This is a review of 2.5 years worth of lower back pain. Basically, every single patient with an ICD-9 code had their chart reviewed to ask the question, “If you got an MRI in the ED, are you less likely to return?”
They specifically did not look at yield, rather, just whether or not patients initially thought to have plain, old back pain came back.
The answer, contrary to those of us who think more is more, is no. Repeat visits for those that had an MRI was 4.3%, repeat visits for those without an MRI at initial visit- 4.6%
However, it does give you some insight into who returns – they were more likely male (5.9% vs 2.8%) – further demonstrating that males are in fact the weaker sex. They were more likely English speaking (4.9% vs 2.1%) and, speaking of which, non-English speakers were less likely to have an MRI (12.2% vs 7.4%), and self-pay patients were also less likely to have an MRI (9.8% vs 5.1%). Its unclear if this further demonstrates a touch of bias on the provider side, if English-speaking patients speak up more about wanting diagnostics, or if non-English speakers just go to another hospital since this was a single center study.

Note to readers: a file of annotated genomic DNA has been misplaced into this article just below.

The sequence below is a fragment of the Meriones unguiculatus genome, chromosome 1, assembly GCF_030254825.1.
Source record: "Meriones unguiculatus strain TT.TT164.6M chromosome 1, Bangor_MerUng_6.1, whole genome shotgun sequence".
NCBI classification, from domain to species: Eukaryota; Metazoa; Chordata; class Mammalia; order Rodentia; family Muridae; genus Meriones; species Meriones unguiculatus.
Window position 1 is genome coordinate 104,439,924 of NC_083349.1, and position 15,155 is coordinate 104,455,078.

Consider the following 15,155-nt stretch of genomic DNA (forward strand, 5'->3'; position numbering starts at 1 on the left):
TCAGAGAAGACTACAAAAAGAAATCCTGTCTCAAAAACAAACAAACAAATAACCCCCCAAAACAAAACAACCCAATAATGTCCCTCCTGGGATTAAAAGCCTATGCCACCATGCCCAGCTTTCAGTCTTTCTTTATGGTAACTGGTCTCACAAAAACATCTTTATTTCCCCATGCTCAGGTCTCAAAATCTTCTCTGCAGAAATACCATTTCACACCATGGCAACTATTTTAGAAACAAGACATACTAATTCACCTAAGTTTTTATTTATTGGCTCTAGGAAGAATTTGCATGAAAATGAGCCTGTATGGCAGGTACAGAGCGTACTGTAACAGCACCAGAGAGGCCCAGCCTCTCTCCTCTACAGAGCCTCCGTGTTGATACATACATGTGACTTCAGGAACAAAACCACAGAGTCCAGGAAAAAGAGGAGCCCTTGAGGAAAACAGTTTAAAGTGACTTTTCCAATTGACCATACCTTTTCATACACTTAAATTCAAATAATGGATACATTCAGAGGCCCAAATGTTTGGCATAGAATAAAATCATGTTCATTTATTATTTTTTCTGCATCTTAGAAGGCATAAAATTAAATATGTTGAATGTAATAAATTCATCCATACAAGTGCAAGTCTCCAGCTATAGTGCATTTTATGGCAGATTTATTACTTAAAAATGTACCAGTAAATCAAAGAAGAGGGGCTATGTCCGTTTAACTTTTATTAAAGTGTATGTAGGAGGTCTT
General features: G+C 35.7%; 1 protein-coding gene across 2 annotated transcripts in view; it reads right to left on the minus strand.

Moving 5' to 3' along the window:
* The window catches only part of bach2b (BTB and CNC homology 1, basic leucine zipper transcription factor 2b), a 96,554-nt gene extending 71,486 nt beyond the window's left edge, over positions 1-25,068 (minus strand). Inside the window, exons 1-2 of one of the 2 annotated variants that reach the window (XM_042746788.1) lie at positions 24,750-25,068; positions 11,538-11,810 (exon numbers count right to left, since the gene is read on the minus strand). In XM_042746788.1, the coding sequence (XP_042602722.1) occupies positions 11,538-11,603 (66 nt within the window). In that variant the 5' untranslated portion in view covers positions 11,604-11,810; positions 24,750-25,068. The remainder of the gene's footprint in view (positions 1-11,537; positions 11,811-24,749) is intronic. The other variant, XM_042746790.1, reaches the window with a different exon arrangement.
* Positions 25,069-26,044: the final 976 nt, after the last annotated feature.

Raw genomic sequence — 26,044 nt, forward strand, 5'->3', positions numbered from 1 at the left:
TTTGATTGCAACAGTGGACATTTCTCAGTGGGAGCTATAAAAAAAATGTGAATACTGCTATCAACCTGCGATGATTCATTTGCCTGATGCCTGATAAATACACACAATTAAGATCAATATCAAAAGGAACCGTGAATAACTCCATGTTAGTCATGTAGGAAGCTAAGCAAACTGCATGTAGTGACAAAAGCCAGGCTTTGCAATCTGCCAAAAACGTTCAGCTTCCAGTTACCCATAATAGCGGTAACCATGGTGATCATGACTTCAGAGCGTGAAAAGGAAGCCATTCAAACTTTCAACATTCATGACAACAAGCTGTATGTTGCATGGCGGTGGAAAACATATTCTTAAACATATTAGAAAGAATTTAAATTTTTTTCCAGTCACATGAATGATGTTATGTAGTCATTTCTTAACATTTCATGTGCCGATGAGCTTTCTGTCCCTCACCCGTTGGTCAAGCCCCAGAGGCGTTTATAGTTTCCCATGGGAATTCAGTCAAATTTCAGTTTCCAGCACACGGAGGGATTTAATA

As a secondary measure, they also looked at disposition for these patients. Only 16% were discharged after MRI (vs 82% of those without MRI), 74% of those MRI’ed were placed in observation status (vs 11% of those not), 9% of those MRI’ed were admitted vs 3%, and 4% of those not MRI’ed left prior to completing treatment. Now, for some fancy math.
of the 797 patients who received an MRI over this time period, if only 11% were placed in obs status (rather than 74%), that is only 88 patients rather than 591 patients placed in obs status. that’s 503 patients with an unnecessarily padded bill. At $35.8013 per RVU, were talking tens of thousands of dollars billed that’s wasted.
Or, to put it another way, if you are in an area with a good payor mix, why not just obs & MRI them all?